U.S. Environmental Protection Agency
EPA Science Advisory Board
Background Information


Document NameHistorical trends of hypoxia on the Louisiana shelf: application of pigments as biomarkers.
Document AuthorChen, N.
Bianchi, T.S.
McKee, B.A.
Bland, J.M.
Short DescriptionOrganic Geochem., 32, 543-561
CategorySubgroup 1: Characterization of the Cause(s) of Hypoxia
Publication Year2001
Text:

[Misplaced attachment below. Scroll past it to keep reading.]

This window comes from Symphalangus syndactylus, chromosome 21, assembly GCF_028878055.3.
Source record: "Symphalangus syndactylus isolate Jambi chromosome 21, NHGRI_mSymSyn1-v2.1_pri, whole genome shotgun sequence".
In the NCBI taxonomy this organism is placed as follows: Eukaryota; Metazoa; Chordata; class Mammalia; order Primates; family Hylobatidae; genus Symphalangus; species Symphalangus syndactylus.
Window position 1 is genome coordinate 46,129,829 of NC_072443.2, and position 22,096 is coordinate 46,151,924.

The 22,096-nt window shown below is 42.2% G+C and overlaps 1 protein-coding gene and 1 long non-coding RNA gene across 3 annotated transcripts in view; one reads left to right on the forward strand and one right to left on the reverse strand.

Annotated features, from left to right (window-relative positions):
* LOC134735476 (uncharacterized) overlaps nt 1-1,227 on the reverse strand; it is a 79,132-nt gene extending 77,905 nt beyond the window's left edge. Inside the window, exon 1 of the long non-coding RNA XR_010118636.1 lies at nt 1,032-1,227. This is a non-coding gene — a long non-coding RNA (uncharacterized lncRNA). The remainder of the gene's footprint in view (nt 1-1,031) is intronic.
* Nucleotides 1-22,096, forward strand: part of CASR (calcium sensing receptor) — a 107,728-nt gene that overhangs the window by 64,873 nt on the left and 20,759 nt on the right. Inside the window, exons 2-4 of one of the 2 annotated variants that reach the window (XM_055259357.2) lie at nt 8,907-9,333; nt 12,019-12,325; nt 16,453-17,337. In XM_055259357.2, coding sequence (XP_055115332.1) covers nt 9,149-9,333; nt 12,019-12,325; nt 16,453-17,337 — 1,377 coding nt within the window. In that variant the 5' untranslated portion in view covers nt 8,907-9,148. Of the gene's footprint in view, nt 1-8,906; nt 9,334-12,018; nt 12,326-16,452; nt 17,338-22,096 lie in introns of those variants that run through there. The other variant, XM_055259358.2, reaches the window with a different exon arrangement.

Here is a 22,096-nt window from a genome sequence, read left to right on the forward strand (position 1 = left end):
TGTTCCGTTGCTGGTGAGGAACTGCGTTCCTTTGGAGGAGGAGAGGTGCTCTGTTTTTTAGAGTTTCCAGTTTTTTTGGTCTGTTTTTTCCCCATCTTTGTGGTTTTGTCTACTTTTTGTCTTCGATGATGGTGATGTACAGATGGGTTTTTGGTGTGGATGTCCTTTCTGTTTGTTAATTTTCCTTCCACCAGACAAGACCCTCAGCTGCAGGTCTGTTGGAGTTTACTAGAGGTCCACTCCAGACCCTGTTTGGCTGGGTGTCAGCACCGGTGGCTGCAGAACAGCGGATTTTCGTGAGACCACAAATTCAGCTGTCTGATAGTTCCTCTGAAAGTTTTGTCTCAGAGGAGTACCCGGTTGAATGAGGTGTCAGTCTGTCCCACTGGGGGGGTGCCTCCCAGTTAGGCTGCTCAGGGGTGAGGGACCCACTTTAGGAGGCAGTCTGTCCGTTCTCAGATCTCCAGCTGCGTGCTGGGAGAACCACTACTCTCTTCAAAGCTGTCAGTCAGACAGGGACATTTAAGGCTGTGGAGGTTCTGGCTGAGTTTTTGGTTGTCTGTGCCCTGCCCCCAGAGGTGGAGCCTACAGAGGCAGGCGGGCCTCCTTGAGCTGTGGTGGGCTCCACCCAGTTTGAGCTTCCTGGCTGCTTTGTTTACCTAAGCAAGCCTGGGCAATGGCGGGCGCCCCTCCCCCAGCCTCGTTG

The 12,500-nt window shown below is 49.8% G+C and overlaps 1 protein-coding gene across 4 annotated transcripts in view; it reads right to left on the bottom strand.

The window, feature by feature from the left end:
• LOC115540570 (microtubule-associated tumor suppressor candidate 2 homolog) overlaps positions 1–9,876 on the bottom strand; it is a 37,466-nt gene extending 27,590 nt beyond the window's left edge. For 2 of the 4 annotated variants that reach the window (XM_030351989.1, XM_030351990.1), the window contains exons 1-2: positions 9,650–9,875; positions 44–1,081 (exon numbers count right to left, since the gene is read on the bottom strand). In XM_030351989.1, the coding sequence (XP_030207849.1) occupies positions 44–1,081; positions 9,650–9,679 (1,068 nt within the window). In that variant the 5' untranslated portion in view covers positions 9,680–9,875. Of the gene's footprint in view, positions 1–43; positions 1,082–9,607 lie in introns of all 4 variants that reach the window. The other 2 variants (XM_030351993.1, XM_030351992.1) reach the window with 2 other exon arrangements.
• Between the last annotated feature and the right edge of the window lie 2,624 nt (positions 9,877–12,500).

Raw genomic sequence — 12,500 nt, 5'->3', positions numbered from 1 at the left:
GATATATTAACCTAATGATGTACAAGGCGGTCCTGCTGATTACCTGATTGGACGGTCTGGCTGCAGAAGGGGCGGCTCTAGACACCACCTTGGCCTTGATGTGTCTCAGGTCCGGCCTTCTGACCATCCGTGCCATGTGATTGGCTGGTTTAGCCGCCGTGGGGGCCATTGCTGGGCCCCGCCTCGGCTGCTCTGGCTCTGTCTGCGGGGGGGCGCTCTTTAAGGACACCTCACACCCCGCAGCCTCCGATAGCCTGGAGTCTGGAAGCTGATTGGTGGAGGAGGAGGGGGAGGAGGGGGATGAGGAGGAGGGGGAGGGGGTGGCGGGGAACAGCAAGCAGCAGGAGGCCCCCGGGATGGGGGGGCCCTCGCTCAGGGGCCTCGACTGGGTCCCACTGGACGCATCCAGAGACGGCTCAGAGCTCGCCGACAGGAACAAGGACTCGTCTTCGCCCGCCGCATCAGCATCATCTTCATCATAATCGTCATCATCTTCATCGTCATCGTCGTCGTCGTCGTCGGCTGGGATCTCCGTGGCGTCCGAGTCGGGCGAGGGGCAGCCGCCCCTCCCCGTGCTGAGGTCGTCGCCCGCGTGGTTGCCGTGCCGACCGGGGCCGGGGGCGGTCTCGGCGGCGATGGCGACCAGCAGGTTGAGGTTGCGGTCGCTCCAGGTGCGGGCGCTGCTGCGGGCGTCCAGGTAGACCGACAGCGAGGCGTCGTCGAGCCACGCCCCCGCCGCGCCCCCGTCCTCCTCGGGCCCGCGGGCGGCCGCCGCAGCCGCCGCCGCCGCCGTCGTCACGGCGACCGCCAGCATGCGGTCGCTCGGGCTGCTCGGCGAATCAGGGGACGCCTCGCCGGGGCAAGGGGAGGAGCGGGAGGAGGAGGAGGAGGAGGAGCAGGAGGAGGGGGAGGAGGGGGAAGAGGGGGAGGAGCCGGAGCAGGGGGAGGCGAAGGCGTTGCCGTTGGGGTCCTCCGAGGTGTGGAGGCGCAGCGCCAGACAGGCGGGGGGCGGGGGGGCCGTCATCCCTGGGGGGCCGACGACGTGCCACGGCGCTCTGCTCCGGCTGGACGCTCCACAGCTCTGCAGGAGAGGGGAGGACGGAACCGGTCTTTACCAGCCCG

Abstract: Increases in the deposition of phytoplankton-derived organic carbon resulting from increases in nutrient inputs through the Mississippi-Atchafalaya system since the early 1950s has been speculated as the primary reason for the occurrence of hypoxic events in this region (Rabalais, N.N., Wiseman, W.J., Turner, R.E., Sen Gupta, B.K., Dortch, Q., 1996. Nutrient changes in the Mississippi river and system responses on the adjacent continental shelf. Estuaries 19(2B), 386-407). However, due to the lack of long-term measurements of oxygen in this region it is unclear if hypoxia events occurred prior to anthropogenic inputs of nutrients from the Mississippi river. In this study, we used naturally occurring radionuclides and plant pigment biomarkers to document changes in hypoxia events over the past 100 years. Specifically, we used pigments derived from the anoxygenic phototrophic brown-pigmented green sulfur bacteria Chlorobium phaeovibroides and C. phacobacteroides. In sediments, at a hypoxic site west of the Mississippi plume, we observed high concentrations (52 nmol/g OC) of bacteriochlorophyll-e along with the specific decay product homologues of bacteriopheophytin-e (15 nmol/g OC). The down-core distribution of bacteriochlorophyll-c and bacteriopheophytin-e homologues (in particular the more stable bacteriopheohytin-e) indicated that the highest concentrations occurred between 1960 and the present, coinciding with increased nutrient loading from the Mississippi river. These bacteriopigments were not detected prior to the early 1900s. These results are consistent with the view that increases in riverine nutrient loadings is likely the major cause of increasing trends in hypoxic events along the Louisiana coast over the past 50 years.